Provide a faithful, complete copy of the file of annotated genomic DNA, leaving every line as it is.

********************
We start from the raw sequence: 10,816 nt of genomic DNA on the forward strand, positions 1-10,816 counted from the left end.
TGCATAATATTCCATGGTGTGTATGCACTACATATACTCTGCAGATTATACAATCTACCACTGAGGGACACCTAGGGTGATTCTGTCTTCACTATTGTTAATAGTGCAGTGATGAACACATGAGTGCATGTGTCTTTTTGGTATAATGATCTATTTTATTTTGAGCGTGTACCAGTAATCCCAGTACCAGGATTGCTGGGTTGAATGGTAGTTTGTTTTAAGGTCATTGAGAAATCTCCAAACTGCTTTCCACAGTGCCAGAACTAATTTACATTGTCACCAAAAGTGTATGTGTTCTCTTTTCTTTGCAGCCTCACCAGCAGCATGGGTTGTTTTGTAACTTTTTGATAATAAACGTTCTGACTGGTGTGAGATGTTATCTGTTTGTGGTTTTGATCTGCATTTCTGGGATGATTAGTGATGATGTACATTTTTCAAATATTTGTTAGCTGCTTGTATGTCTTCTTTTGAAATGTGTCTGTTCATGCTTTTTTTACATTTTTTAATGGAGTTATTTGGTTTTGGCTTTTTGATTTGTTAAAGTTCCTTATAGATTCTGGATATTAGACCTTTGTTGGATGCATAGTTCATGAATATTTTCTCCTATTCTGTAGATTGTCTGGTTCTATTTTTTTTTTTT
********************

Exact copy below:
We start from the raw sequence: 10,816 nt of genomic DNA on the forward strand, positions 1-10,816 counted from the left end.
TGCATAATATTCCATGGTGTGTATGCACTACATATACTCTGCAGATTATACAATCTACCACTGAGGGACACCTAGGGTGATTCTGTCTTCACTATTGTTAATAGTGCAGTGATGAACACATGAGTGCATGTGTCTTTTTGGTATAATGATCTATTTTATTTTGAGCGTGTACCAGTAATCCCAGTACCAGGATTGCTGGGTTGAATGGTAGTTTGTTTTAAGGTCATTGAGAAATCTCCAAACTGCTTTCCACAGTGCCAGAACTAATTTACATTGTCACCAAAAGTGTATGTGTTCTCTTTTCTTTGCAGCCTCACCAGCAGCATGGGTTGTTTTGTAACTTTTTGATAATAAACGTTCTGACTGGTGTGAGATGTTATCTGTTTGTGGTTTTGATCTGCATTTCTGGGATGATTAGTGATGATGTACATTTTTCAAATATTTGTTAGCTGCTTGTATGTCTTCTTTTGAAATGTGTCTGTTCATGCTTTTTTTACATTTTTTAATGGAGTTATTTGGTTTTGGCTTTTTGATTTGTTAAAGTTCCTTATAGATTCTGGATATTAGACCTTTGTTGGATGCATAGTTCATGAATATTTTCTCCTATTCTGTAGATTGTCTGGTTCTATTTTTTTTTTTT